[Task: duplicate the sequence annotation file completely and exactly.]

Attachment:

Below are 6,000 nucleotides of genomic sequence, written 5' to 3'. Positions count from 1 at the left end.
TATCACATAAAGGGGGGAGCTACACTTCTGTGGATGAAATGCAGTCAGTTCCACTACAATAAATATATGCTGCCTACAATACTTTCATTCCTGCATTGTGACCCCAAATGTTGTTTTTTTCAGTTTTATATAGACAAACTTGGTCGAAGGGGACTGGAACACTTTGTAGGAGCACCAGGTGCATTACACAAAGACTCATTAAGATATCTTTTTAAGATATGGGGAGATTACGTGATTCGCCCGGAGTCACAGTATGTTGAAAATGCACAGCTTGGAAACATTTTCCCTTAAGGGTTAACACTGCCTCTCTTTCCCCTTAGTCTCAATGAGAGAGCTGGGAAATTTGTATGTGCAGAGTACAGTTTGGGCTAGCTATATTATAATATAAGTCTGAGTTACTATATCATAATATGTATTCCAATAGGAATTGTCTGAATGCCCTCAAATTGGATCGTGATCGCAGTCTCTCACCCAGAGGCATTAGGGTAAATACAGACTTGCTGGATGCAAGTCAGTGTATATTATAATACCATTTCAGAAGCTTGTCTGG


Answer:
Below are 6,000 nucleotides of genomic sequence, written 5' to 3'. Positions count from 1 at the left end.
TATCACATAAAGGGGGGAGCTACACTTCTGTGGATGAAATGCAGTCAGTTCCACTACAATAAATATATGCTGCCTACAATACTTTCATTCCTGCATTGTGACCCCAAATGTTGTTTTTTTCAGTTTTATATAGACAAACTTGGTCGAAGGGGACTGGAACACTTTGTAGGAGCACCAGGTGCATTACACAAAGACTCATTAAGATATCTTTTTAAGATATGGGGAGATTACGTGATTCGCCCGGAGTCACAGTATGTTGAAAATGCACAGCTTGGAAACATTTTCCCTTAAGGGTTAACACTGCCTCTCTTTCCCCTTAGTCTCAATGAGAGAGCTGGGAAATTTGTATGTGCAGAGTACAGTTTGGGCTAGCTATATTATAATATAAGTCTGAGTTACTATATCATAATATGTATTCCAATAGGAATTGTCTGAATGCCCTCAAATTGGATCGTGATCGCAGTCTCTCACCCAGAGGCATTAGGGTAAATACAGACTTGCTGGATGCAAGTCAGTGTATATTATAATACCATTTCAGAAGCTTGTCTGG